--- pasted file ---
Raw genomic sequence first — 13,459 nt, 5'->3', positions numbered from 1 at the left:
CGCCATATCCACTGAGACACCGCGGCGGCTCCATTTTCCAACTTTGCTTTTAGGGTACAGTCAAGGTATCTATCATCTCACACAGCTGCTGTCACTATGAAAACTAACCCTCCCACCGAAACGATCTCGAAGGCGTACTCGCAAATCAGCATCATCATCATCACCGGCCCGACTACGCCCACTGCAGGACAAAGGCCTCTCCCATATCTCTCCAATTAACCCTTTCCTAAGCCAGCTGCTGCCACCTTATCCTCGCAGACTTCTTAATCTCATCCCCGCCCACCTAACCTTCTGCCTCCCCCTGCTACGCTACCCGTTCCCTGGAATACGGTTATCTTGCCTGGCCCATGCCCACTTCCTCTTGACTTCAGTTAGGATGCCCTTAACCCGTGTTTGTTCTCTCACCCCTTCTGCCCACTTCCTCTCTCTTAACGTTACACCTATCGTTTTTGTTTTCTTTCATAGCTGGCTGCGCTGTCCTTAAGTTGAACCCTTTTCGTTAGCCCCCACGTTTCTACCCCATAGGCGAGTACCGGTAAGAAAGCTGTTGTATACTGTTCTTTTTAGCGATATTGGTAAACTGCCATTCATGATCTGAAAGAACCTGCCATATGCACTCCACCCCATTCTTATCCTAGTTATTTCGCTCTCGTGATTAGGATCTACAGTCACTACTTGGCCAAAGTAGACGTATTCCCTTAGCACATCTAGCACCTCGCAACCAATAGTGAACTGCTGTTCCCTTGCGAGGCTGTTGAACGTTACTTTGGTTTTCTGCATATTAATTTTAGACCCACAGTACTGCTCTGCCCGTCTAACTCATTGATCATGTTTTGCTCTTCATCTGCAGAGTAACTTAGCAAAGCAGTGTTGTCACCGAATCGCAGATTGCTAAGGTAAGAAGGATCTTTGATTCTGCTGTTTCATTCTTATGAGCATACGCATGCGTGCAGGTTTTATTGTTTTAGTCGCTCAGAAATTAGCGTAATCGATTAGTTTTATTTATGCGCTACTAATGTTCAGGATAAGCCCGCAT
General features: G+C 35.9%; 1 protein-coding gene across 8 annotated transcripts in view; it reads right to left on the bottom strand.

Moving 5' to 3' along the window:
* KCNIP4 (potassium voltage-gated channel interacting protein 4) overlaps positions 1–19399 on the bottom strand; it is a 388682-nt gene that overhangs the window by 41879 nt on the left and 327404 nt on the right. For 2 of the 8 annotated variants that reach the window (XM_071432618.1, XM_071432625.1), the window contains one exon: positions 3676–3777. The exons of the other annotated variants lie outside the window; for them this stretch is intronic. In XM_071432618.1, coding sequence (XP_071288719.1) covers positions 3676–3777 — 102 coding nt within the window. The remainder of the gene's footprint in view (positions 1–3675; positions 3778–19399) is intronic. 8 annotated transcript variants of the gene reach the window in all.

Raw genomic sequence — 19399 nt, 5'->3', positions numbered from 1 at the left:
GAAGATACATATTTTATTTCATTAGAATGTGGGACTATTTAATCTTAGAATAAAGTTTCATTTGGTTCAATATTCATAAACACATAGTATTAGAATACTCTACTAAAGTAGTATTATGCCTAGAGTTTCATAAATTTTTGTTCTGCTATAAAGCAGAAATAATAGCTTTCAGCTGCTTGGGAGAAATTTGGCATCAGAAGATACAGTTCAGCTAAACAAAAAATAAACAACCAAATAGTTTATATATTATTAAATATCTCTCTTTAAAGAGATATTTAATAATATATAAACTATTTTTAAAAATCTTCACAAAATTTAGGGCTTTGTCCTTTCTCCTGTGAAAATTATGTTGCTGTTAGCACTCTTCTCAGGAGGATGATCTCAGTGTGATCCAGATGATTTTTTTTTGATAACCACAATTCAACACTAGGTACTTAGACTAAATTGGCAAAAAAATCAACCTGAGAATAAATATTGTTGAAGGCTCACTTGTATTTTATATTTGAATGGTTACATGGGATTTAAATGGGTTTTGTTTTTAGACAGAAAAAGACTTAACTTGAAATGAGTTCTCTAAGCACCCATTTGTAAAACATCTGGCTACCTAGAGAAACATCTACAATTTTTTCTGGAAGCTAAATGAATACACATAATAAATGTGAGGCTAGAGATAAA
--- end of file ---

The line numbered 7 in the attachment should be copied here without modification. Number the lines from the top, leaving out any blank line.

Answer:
GAAGATACATATTTTATTTCATTAGAATGTGGGACTATTTAATCTTAGAATAAAGTTTCATTTGGTTCAATATTCATAAACACATAGTATTAGAATACTCTACTAAAGTAGTATTATGCCTAGAGTTTCATAAATTTTTGTTCTGCTATAAAGCAGAAATAATAGCTTTCAGCTGCTTGGGAGAAATTTGGCATCAGAAGATACAGTTCAGCTAAACAAAAAATAAACAACCAAATAGTTTATATATTATTAAATATCTCTCTTTAAAGAGATATTTAATAATATATAAACTATTTTTAAAAATCTTCACAAAATTTAGGGCTTTGTCCTTTCTCCTGTGAAAATTATGTTGCTGTTAGCACTCTTCTCAGGAGGATGATCTCAGTGTGATCCAGATGATTTTTTTTTGATAACCACAATTCAACACTAGGTACTTAGACTAAATTGGCAAAAAAATCAACCTGAGAATAAATATTGTTGAAGGCTCACTTGTATTTTATATTTGAATGGTTACATGGGATTTAAATGGGTTTTGTTTTTAGACAGAAAAAGACTTAACTTGAAATGAGTTCTCTAAGCACCCATTTGTAAAACATCTGGCTACCTAGAGAAACATCTACAATTTTTTCTGGAAGCTAAATGAATACACATAATAAATGTGAGGCTAGAGATAAA